I have actually reached that age where I realize that am far too old for conventions. Last year, I went to SMASH and it was just much too big and too crazy. And while I did enjoy meeting my new friends in Australia as well as seeing that muscled Portgas D. Ace at the con, I couldn’t say that I felt at home with Australia’s anime and manga community after SMASH.
So I’m happy to have participated and be a part of Room801. I was quite set to living the isolated fujoshi life in Wollongong, but Room801 really delivered in connecting not just fujoshi but fans who have an appreciation for fictional non-normative sexual relationships. Surely, there were tons of yaoi but even yuri, queer, and pigeons were well represented in this convention.
As you know, I had the fortune to talk to some folks but I failed to record my talk. OTL. It’s okay. My talk was mostly about this with a fancy powerpoint.
I also participated in the debate which tackled the issue of reality in yaoi and yuri. Do we keep it real? Or should we just let our fantasies take over. I was in the srs business side, talking about the value of emotional reality capturing social truthfulness in yaoi and yuri with my co-panelist. The opposing side had very valid points too because the truth is we can just believe in self-lubricating asses! The debate was glorious and neither side lost. In fact, that debate was a great reflection of how the fujoshi community is in Australia: these fans know how to have fun yet they are mature enough to understand the complexity of their interests. The fans were fun and very grounded.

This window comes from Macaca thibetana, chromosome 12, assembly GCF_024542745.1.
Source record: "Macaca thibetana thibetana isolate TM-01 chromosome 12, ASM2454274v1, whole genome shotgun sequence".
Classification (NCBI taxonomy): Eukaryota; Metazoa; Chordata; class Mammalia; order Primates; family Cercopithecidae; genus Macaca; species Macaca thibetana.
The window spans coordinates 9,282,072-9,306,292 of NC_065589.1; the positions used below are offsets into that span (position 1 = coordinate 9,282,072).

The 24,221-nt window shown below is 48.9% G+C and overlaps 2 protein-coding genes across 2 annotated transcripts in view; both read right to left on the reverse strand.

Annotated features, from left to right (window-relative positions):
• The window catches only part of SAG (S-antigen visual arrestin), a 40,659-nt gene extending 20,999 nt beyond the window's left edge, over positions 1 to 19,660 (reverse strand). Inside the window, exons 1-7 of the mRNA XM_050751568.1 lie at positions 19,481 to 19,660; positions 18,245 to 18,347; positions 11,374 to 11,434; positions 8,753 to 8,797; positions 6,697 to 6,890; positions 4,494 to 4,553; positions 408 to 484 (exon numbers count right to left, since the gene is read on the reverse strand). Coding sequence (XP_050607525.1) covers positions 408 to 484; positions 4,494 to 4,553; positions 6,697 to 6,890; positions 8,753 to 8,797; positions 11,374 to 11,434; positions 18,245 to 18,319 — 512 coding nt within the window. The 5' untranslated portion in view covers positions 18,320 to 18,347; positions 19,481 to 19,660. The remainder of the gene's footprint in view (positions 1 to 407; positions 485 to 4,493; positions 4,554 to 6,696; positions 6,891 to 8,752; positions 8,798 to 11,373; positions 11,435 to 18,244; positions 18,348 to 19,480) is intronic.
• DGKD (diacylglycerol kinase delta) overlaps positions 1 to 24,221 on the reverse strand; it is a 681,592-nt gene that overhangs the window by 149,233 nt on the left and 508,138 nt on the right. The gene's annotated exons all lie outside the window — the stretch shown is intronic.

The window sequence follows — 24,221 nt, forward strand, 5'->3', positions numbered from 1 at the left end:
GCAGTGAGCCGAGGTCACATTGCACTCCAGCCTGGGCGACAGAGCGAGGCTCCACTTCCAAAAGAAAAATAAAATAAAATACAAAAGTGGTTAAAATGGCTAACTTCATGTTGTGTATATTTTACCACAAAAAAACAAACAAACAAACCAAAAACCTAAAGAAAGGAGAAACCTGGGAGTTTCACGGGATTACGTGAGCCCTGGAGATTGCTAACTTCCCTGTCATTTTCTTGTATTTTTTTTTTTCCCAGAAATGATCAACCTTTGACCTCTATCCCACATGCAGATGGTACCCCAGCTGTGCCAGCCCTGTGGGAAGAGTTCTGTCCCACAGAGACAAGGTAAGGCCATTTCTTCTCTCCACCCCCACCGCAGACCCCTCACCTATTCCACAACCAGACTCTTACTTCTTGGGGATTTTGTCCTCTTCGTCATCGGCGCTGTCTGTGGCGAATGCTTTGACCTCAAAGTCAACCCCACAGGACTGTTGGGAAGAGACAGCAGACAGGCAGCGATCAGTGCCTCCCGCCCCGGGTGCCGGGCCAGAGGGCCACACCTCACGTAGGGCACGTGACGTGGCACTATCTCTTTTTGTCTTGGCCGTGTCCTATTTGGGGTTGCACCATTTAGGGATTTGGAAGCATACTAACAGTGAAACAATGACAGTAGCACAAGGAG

One talk that I was particularly interested in was Scott Beatie’s talk on censorship and child pornography laws in Australia, wherein a possession of an R-18 AoKuro Kuroko no Basuke doujinshi could possibly get us in trouble. If we’re not careful, we could be paying around $120,000 just for possessing these things. Even if they’re digital! Now, don’t be scared. It isn’t like the government is on the hunt for us fujoshi but on the occasion that one of us gets caught for these things, then we must be ready. The laws, of course, were a bit crazy but it’s also a reflection of Australia’s conservative mindset. For all the liberal appearances and forwardness that the country has , its conservatism is no different than the rest. That was quite an interesting talk, one that I was fully aware of given that it’s also the center of my adviser’s talk.
There were also panels on gaming, cosplay, pigeons (super thanks to Gaming Cult Podcast!), fan fiction, and erotica. There were also screenings for various Yaoi and Yuri related topics. The one that interested me the most was a film called The Fragile Heart of Moe which I would have to review in better detail someday because that was such a fascinating movie about Japan’s Boys’ Love culture.
More than the panels, the artists in the exhibit area were also amazing. Australia’s got a fascinating set of artists as well and to meet them in person were awesome sauce. Here’s a rundown of them awesome lot: Alisha Jade, Kittyhawk, Amei Zhao, Bea Bravo, RAE Comics, Nekochii, and Fox Lee. They even had Aarinfantasy represent not just THE fujoshi forum to go to but also Otome’s Way, Black Monkey Pro, Aphin123, and Penguin Frontier. It was awesome to meet Aarin too! 😀
Not once did I feel bored within those two days and I’m so happy to have met so much fantastic fans and fujoshi in this event. I honestly felt at home with these folks and they’re all awesome. After attending this, I am so curious to see what other fujoshi fans are like. Maybe I’d visit Malaysia, France, or even the South American yaoi con someday! It’d be fun to see the similarities and perhaps the uniqueness of each community.
I’d like to end this post with much love to the Room801 community, especially to LadyLuckDoubt and Pirotess for doing a great job in organising this event. Hopefully, I’ll get another chance to be a part of Room801.